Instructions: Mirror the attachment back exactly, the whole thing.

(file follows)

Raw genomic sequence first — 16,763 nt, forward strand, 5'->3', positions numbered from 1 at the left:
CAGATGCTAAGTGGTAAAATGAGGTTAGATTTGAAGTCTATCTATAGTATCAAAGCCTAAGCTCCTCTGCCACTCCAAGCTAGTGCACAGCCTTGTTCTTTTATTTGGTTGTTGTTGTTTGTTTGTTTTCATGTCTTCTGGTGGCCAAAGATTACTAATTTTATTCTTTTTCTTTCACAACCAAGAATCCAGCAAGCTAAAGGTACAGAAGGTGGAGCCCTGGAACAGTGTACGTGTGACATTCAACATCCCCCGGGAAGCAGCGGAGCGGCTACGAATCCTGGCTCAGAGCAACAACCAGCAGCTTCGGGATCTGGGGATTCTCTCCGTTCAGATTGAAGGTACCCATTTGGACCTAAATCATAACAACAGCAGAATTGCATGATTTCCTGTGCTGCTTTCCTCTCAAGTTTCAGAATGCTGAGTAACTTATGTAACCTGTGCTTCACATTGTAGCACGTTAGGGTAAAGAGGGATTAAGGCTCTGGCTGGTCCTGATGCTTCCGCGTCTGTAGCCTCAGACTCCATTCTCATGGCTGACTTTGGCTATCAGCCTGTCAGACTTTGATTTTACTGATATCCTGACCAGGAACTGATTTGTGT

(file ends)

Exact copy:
Raw genomic sequence first — 16,763 nt, forward strand, 5'->3', positions numbered from 1 at the left:
CAGATGCTAAGTGGTAAAATGAGGTTAGATTTGAAGTCTATCTATAGTATCAAAGCCTAAGCTCCTCTGCCACTCCAAGCTAGTGCACAGCCTTGTTCTTTTATTTGGTTGTTGTTGTTTGTTTGTTTTCATGTCTTCTGGTGGCCAAAGATTACTAATTTTATTCTTTTTCTTTCACAACCAAGAATCCAGCAAGCTAAAGGTACAGAAGGTGGAGCCCTGGAACAGTGTACGTGTGACATTCAACATCCCCCGGGAAGCAGCGGAGCGGCTACGAATCCTGGCTCAGAGCAACAACCAGCAGCTTCGGGATCTGGGGATTCTCTCCGTTCAGATTGAAGGTACCCATTTGGACCTAAATCATAACAACAGCAGAATTGCATGATTTCCTGTGCTGCTTTCCTCTCAAGTTTCAGAATGCTGAGTAACTTATGTAACCTGTGCTTCACATTGTAGCACGTTAGGGTAAAGAGGGATTAAGGCTCTGGCTGGTCCTGATGCTTCCGCGTCTGTAGCCTCAGACTCCATTCTCATGGCTGACTTTGGCTATCAGCCTGTCAGACTTTGATTTTACTGATATCCTGACCAGGAACTGATTTGTGT